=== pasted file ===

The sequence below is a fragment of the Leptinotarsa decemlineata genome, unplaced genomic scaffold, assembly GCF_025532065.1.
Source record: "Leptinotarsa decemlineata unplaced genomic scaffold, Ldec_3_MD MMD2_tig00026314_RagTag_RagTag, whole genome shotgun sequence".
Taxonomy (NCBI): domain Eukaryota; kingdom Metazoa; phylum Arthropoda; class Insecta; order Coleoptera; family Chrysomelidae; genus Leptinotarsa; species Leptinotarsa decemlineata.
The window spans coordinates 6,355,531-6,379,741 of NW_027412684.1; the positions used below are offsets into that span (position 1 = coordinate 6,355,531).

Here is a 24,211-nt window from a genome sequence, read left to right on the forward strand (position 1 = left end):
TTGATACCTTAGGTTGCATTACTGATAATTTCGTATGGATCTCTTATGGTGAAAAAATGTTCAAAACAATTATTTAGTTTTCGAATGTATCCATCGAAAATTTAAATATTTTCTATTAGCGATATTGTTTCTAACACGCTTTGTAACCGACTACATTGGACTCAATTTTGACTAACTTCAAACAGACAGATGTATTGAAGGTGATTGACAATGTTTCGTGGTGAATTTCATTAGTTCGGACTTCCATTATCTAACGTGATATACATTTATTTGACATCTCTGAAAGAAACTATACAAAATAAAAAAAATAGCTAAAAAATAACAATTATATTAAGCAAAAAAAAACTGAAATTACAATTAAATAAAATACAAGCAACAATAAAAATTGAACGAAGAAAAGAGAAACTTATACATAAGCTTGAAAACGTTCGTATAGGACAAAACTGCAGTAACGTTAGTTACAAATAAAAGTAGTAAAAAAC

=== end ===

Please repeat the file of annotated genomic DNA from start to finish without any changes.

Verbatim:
The sequence below is a fragment of the Leptinotarsa decemlineata genome, unplaced genomic scaffold, assembly GCF_025532065.1.
Source record: "Leptinotarsa decemlineata unplaced genomic scaffold, Ldec_3_MD MMD2_tig00026314_RagTag_RagTag, whole genome shotgun sequence".
Taxonomy (NCBI): domain Eukaryota; kingdom Metazoa; phylum Arthropoda; class Insecta; order Coleoptera; family Chrysomelidae; genus Leptinotarsa; species Leptinotarsa decemlineata.
The window spans coordinates 6,355,531-6,379,741 of NW_027412684.1; the positions used below are offsets into that span (position 1 = coordinate 6,355,531).

Here is a 24,211-nt window from a genome sequence, read left to right on the forward strand (position 1 = left end):
TTGATACCTTAGGTTGCATTACTGATAATTTCGTATGGATCTCTTATGGTGAAAAAATGTTCAAAACAATTATTTAGTTTTCGAATGTATCCATCGAAAATTTAAATATTTTCTATTAGCGATATTGTTTCTAACACGCTTTGTAACCGACTACATTGGACTCAATTTTGACTAACTTCAAACAGACAGATGTATTGAAGGTGATTGACAATGTTTCGTGGTGAATTTCATTAGTTCGGACTTCCATTATCTAACGTGATATACATTTATTTGACATCTCTGAAAGAAACTATACAAAATAAAAAAAATAGCTAAAAAATAACAATTATATTAAGCAAAAAAAAACTGAAATTACAATTAAATAAAATACAAGCAACAATAAAAATTGAACGAAGAAAAGAGAAACTTATACATAAGCTTGAAAACGTTCGTATAGGACAAAACTGCAGTAACGTTAGTTACAAATAAAAGTAGTAAAAAAC